When I Die
by Sonia H.
When I die I will be a ghost
and discover the world’s secrets.
When I die and become a ghost
I will return to my body and live.
When I die I will be on earth
and choose to be in heaven.
When I die and I have revenge
I will live to seek it.
When I die
I will live.
by Theodora Onken
Like a melodramatic tsunami-
You self destruct our: ‘To Be’-
Your harbor-wave of monumental catastrophe-
Washes away, the only remnant of me.
I was the shore of your discontent-
My alibaster sands were never to become a pearl-
You were the rage inside the eye of the storm-
An Earthquake of The World…
Disasters take our breath away-
Floods of grand intensity-
Come whirling and roaring over and over-
Stripping the very essence of me.
Bays and inlets of our cacophony remain-
Dissonance reverberates over our disaster-
While you continue to wear your diadem-
Unmoved, you remain, a diva-male dischord master…
The melodic motif crosses and
uncrosses itself, like a pair of silk
stockings set atingle with static by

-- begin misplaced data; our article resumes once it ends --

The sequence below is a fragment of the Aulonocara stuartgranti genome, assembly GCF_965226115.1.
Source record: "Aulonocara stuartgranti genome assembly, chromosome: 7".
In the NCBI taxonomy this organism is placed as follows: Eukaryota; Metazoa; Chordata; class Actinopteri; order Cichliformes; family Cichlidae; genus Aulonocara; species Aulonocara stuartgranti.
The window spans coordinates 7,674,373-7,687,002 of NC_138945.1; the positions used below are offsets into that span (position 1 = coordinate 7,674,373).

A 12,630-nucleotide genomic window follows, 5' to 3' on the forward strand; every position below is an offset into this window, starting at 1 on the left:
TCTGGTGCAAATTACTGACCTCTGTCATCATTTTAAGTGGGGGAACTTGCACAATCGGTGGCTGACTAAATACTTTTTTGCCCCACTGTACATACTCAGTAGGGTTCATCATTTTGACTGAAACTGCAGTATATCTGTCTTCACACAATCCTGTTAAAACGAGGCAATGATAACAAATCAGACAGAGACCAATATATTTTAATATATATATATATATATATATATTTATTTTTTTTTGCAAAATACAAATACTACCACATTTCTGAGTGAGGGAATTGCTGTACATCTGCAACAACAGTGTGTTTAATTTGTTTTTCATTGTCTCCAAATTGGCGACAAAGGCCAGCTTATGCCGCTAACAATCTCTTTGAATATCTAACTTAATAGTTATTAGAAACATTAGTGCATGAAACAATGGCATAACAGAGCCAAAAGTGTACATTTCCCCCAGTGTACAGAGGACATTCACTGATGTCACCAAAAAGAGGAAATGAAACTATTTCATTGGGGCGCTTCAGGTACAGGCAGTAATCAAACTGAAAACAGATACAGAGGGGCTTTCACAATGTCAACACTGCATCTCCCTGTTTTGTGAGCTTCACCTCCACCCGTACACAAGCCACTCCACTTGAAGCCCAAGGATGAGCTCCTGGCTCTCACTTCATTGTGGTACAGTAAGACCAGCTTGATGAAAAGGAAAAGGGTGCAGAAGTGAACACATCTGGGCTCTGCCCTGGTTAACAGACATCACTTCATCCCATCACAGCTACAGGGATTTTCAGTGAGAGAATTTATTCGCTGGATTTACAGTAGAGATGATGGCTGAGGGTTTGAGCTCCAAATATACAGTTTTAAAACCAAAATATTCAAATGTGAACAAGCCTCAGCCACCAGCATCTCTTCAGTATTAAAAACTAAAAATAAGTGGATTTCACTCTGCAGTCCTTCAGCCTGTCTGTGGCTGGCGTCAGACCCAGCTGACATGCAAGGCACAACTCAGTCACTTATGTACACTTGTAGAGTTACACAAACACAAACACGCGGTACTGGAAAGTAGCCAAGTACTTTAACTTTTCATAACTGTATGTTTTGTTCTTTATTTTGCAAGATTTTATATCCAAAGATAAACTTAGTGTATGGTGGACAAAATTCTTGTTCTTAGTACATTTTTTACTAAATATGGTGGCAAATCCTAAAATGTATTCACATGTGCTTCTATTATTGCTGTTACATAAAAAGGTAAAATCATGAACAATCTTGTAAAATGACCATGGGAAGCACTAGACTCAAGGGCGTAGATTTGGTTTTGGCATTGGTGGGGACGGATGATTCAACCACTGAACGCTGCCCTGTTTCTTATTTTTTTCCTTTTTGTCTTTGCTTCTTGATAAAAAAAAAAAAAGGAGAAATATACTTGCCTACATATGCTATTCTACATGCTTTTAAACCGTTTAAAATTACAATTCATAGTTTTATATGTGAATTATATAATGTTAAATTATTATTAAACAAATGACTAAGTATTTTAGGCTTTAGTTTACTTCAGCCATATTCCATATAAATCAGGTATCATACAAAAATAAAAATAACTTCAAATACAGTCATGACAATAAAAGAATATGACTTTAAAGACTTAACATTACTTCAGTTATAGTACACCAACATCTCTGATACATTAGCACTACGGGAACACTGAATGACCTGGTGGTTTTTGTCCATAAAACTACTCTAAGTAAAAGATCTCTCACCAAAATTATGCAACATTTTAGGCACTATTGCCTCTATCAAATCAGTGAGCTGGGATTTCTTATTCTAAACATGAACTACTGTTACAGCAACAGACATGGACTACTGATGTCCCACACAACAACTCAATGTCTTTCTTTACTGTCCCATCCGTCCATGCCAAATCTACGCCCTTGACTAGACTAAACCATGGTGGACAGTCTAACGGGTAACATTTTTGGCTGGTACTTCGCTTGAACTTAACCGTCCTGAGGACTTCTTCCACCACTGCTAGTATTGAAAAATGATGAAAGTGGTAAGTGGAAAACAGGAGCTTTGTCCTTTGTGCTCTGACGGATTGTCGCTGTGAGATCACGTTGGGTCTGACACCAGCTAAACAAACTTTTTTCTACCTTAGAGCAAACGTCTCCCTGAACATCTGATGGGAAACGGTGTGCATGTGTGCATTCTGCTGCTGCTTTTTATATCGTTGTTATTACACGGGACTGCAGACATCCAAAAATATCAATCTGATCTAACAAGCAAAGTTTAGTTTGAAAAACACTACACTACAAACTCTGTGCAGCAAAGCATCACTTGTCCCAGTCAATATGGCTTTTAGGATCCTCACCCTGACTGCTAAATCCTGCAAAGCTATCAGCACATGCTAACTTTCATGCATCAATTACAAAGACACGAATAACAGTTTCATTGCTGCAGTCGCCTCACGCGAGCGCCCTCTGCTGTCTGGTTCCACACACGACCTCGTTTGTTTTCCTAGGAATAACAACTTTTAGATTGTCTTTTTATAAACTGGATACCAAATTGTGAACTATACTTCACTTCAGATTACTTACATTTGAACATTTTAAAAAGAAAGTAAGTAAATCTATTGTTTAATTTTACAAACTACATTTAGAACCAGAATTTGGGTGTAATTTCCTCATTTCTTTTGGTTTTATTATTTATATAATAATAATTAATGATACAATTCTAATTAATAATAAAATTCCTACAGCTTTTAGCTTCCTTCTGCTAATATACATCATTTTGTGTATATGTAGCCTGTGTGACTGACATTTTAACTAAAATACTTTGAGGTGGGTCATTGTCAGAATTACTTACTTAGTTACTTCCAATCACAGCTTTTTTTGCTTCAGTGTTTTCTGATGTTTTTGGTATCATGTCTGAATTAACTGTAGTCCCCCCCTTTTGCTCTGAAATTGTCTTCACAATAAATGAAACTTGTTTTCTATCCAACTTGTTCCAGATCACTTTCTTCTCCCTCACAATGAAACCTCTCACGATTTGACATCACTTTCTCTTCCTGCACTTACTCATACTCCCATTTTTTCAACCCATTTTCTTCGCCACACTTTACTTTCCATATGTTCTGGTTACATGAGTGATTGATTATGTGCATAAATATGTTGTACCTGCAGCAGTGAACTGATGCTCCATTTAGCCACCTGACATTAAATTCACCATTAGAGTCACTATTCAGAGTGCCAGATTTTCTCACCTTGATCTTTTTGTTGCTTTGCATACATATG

the composer’s high-strung calves.
His chariot branlant, suspended
from jouncing corner posts by stays,
hooks, and leather straps, lurches
from side to side like a pregnant cow.
Two horses hoof a brisk tempo into
a rutted lane, and iron hoop wheels
sling mud into the footman’s livery.
Axles gripe and bits jingle. Horse-
sweat, leather, grease, wood, iron,
silk; all rub together with the twangy
over-tones of a baroque harpsichord.
The composer’s periwig is skewed;
spilt cordial has sullied his breeches.
He mops his brow with drab linen
and beseeches, ‘Rallentando! Legato!
Cantabile! Decrescendo! ’ His white
stockings are still perfectly clean.
Perhaps the soft warm nostrils of
winged horses should flute this airy
melody, while the tips of their long-
shafted feathers skim the strings
of cirriform harps.
But I’m the carriage driver.
I play it how I like.
by Dillip K Swain
Used as a
Poets use hyperbole
Things to put
On the taken theme
Through loftiest imagination!
We find great use
In works of
John Donne and Pablo Neruda
by Sadiqullah Khan
Psychedelic, the tree barks
On yellow and green tiny lights
Thrown from above.
Catching the stems, hanging
From the sky’s red horizons.
A sunset at Thames,
Her nakedness was like words
Flowing paperless, and as un-usual.
Keat’s melancholy, neither Orwell’s quote
Down the conveyor, on a belt
Would these thoughts, be recycled?
The folds of fancy has to cross over
Things, as barriers, in the mind.
From the expansion
How to recoil
Has travelled, far, how to be back.
In the crows’ nest
The happenings’ dilemma.